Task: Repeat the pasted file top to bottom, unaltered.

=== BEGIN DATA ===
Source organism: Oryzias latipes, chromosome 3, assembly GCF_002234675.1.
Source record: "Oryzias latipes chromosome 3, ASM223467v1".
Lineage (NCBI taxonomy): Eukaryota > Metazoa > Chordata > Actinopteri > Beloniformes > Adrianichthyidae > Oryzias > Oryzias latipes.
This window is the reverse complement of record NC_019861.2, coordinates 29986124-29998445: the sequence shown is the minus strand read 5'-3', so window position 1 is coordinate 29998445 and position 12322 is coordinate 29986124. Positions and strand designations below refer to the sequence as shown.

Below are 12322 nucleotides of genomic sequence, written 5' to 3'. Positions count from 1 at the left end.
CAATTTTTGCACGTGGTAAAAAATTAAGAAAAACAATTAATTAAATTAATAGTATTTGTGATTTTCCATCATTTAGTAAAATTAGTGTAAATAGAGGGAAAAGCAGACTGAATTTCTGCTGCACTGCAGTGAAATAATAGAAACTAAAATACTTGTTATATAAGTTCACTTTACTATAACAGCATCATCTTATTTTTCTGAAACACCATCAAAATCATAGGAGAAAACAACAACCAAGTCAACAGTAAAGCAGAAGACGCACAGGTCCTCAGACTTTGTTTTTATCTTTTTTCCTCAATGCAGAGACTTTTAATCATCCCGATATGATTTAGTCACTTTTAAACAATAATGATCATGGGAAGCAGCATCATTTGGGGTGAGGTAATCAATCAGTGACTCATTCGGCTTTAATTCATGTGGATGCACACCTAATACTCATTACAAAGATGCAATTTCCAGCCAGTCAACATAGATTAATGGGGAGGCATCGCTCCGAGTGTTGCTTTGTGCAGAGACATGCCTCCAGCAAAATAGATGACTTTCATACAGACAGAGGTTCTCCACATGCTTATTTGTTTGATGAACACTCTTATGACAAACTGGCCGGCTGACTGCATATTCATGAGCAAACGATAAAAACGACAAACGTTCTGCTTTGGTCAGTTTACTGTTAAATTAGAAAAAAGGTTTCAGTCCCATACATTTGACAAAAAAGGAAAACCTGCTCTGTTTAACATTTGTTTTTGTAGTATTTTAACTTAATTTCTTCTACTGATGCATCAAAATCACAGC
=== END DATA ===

Source organism: Oryzias latipes, chromosome 3, assembly GCF_002234675.1.
Source record: "Oryzias latipes chromosome 3, ASM223467v1".
Lineage (NCBI taxonomy): Eukaryota > Metazoa > Chordata > Actinopteri > Beloniformes > Adrianichthyidae > Oryzias > Oryzias latipes.
This window is the reverse complement of record NC_019861.2, coordinates 29986124-29998445: the sequence shown is the minus strand read 5'-3', so window position 1 is coordinate 29998445 and position 12322 is coordinate 29986124. Positions and strand designations below refer to the sequence as shown.

Below are 12322 nucleotides of genomic sequence, written 5' to 3'. Positions count from 1 at the left end.
CAATTTTTGCACGTGGTAAAAAATTAAGAAAAACAATTAATTAAATTAATAGTATTTGTGATTTTCCATCATTTAGTAAAATTAGTGTAAATAGAGGGAAAAGCAGACTGAATTTCTGCTGCACTGCAGTGAAATAATAGAAACTAAAATACTTGTTATATAAGTTCACTTTACTATAACAGCATCATCTTATTTTTCTGAAACACCATCAAAATCATAGGAGAAAACAACAACCAAGTCAACAGTAAAGCAGAAGACGCACAGGTCCTCAGACTTTGTTTTTATCTTTTTTCCTCAATGCAGAGACTTTTAATCATCCCGATATGATTTAGTCACTTTTAAACAATAATGATCATGGGAAGCAGCATCATTTGGGGTGAGGTAATCAATCAGTGACTCATTCGGCTTTAATTCATGTGGATGCACACCTAATACTCATTACAAAGATGCAATTTCCAGCCAGTCAACATAGATTAATGGGGAGGCATCGCTCCGAGTGTTGCTTTGTGCAGAGACATGCCTCCAGCAAAATAGATGACTTTCATACAGACAGAGGTTCTCCACATGCTTATTTGTTTGATGAACACTCTTATGACAAACTGGCCGGCTGACTGCATATTCATGAGCAAACGATAAAAACGACAAACGTTCTGCTTTGGTCAGTTTACTGTTAAATTAGAAAAAAGGTTTCAGTCCCATACATTTGACAAAAAAGGAAAACCTGCTCTGTTTAACATTTGTTTTTGTAGTATTTTAACTTAATTTCTTCTACTGATGCATCAAAATCACAGC